On Boats and Big Boulders

The Celebration of Service for our Schweitzer Fellowship cohort was last Wednesday at New Orleans Yacht Club.

Paul and I got there too late for the boat trip.  So we were stuck enjoying the sunset from the pier.  We weren’t entirely sure what to expect from the night.  We knew some program funders would be there, as well as some from the new group of Fellows.  As part of our fellowship requirements, we prepared posters for viewing during a cocktail hour.

When we sat down to dinner, our program director asked each of us to come up and talk to the crowd about our projects and memories about the Fellowship year.  Impromptu speaking!

Have you ever had one of those moments where you are up in front of a room of people and notice someone unexpected in the audience, maybe someone you’ve been sort of nervous about seeing, and have a total freak out mid-speech?


Oh, well, me neither.

That whole shuttering blinking thing I did last Wednesday when I saw one of my committee members smiling at me in the audience?  Yeah, that wasn’t me losing my train of thought or being distracted by the !!!OMG!!! running through my head.  Not a bit.

That was how Paul met my Committee Member Extraordinaire, whom I could call Dr. Comforting, Dr. Calming, Dr. Confirming, or Dr. Consoling and still not quite capture what this particular person brings to the table.  It had been a LONG TIME since I’d checked in.  My committee chair (the one who is suppose to guide everything I do) had strongly suggested I sort of keep the rest of the committee on the sidelines until I had a pre-defense draft ready for review… an appealing choice, but one that was freaking me out.  What if I alienate another member?  Or, what if I ignore my chair’s advice and get thrown off track by someone else’s comments?  Ack!  The confusion!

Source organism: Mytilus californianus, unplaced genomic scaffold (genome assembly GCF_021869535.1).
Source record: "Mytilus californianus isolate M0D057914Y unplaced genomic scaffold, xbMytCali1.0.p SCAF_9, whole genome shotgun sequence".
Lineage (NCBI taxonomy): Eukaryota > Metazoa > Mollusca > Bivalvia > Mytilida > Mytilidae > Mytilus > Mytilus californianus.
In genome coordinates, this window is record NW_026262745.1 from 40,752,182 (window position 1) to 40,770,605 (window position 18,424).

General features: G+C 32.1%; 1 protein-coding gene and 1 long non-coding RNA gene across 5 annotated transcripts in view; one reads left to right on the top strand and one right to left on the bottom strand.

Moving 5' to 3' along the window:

So far, my way of handling it was to ignore everyone.  A wonderful strategy if my goal is to never finish, or so it seems.

Bottom line is that Committee Member Extraordinaire was INCREDIBLE when we spoke after the speech.  I told her where I was and what I was doing and was honest about the advise from the chair.  “I think that is great,” she offered, “I love it when people can work that independently.”  It knocked the wind right out of me.  Then, she pleaded with me to speak with public health students about Schweitzer, congratulated me about taking over (temporarily) as program director, and just generally made me feel all warm and fuzzy inside.  (Note, this is distinctly different from how committee members usually make one feel.)  Paul turned to me afterward and said, “I love her.  She is fantastic.”

“I know,” I answered.  I forgot how supportive she is.  How could I forget?

Seeing her and getting all of that out in the open took a huge weight off my shoulders and I feel so much more prepared to finish this thing.  I am starting to see that it is something I truly can do…